[image2]While it’s true that most of the level design is too corridor-based and linear, the boss battles and encounters with other bounty hunters make up for it. The bosses are varied, large and imaginative, and while the bounty hunter AI frequently relies on the same patterns, it’s smart enough to steal all your octoliths (keys to the ultimate power) if it wins. In a cool touch, you must then doggedly pursue that hunter to get them back. It’s actually worth losing once just to see Samus get her payback.
Sooner or later you’ll be tempted to take all that alien bounty-hunter shooty fun online, at which point you will be thoroughly pwned. With a control scheme as new as this one, a little practice makes a big difference. You may want to ease yourself in with some of the other multiplayer options before hitting the internets. The good news is that it’s possible to host a game and populate it with three bots, creating your own personal practice field. Hey, even Dog had to start somewhere.
Once you’ve honed your skills a little, you can mercilessly whip your DS toting friends by hosting a simple four-player deathmatch with just your single card. Get four Hunters owners together and the modes expand to include variants on capture the flag, territory control, tag, and team-based assault. Suddenly the DS feels like a real shooter platform as the games connect and play with silky smooth precision, so long as you’ve figured out how to aim.
There is a downside: only the basic deathmatch game is available online for quick match play. Jumping into the other cool modes is only possible if you have people in your friends or rivals list. Friends have to be added through the same ridiculous friend code system used in Mario Kart, while rivals can be added if you and another person add each other as rivals after being randomly paired in an online deathmatch session. Confused yet?
[image3]If not, you’re about to be. The one nod to better internet matchmaking is the Rival Radar, a function that can be left running while the DS is closed. By carrying the DS around and hopefully coming across other people that also have the radar activated, those users’ codes will automatically be added to your rivals list. In practice this has proved pretty useless, though anyone with a ticket to E3 or PAX could instantly fill a rivals list with thousands. On second thought, maybe that’s not such a good idea.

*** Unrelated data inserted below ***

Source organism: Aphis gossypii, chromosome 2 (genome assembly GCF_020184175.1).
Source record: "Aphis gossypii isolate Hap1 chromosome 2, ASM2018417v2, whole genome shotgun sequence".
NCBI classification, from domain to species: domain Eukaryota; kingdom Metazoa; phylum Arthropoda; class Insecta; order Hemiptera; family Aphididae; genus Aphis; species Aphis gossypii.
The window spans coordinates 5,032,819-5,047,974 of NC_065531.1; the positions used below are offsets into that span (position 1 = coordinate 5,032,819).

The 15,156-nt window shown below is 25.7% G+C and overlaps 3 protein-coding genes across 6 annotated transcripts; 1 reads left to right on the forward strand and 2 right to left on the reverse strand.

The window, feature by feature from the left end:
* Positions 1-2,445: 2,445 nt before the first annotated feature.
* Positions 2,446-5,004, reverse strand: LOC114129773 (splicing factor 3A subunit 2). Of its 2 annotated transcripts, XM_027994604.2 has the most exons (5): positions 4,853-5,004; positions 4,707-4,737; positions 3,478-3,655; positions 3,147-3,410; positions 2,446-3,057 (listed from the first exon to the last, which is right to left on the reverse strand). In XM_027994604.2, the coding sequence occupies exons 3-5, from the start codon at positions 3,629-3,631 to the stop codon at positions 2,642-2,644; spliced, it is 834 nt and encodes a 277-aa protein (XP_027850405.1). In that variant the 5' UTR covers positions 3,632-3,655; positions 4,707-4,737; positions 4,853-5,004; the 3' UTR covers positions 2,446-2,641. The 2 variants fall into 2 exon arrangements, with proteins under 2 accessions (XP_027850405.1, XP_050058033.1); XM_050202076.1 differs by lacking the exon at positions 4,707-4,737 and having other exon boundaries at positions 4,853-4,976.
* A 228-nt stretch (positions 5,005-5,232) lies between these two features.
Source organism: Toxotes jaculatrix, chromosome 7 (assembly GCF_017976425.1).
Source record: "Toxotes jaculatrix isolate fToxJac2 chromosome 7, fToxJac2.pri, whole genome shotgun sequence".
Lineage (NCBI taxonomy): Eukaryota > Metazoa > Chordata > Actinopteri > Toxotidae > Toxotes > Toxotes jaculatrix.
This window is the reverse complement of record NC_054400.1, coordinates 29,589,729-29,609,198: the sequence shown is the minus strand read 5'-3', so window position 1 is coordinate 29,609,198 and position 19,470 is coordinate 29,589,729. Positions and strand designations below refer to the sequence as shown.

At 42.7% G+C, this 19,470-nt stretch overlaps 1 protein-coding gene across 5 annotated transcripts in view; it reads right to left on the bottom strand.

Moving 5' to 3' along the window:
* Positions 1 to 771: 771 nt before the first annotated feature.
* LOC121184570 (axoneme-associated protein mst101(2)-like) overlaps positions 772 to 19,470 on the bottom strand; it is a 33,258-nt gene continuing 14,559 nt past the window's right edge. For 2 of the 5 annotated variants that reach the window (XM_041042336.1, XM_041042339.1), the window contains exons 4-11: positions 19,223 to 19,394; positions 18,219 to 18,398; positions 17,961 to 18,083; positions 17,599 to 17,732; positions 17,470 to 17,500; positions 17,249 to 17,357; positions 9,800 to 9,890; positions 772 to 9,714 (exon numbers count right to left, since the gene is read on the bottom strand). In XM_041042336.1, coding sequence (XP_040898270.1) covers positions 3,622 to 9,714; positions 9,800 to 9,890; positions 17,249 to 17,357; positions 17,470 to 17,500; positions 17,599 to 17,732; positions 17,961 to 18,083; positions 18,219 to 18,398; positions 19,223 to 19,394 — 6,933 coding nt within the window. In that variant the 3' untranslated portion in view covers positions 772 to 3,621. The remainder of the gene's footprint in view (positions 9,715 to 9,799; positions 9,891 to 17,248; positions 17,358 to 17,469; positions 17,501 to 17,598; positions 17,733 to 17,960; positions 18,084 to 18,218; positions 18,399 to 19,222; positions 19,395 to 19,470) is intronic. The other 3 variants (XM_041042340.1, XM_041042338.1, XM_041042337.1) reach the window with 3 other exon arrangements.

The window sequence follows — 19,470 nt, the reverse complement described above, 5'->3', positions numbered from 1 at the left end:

With so much playable content online and off, you’d think Nintendo would have to make major visual concessions just to keep your DS from choking to death on all the information, but Hunters maintains a visual appeal totally consistent with the Metroid line. The DS doesn’t boast much resolution, so distant enemies can get pretty grainy, but up close the new bounty hunters are as distinct and well-drawn as Samus. The same goes for all the creatures, and as good as the game looks, it sounds even better. The instantly recognizable themes and sound effects of the console Metroid Prime games aren’t diminished a bit by the step down to the DS hardware.
It’s silly to judge a game’s content against the size of its cartridge, but all the same it’s hard not to be impressed that Metroid Prime: Hunters packs so much into its little sliver of plastic. It’s high-quality work all the way, from the production design to the responsive (if crushing) controls and utterly smooth online play. There’s nothing like it on the DS or any handheld console and for that, we’ll gladly pay its bounty.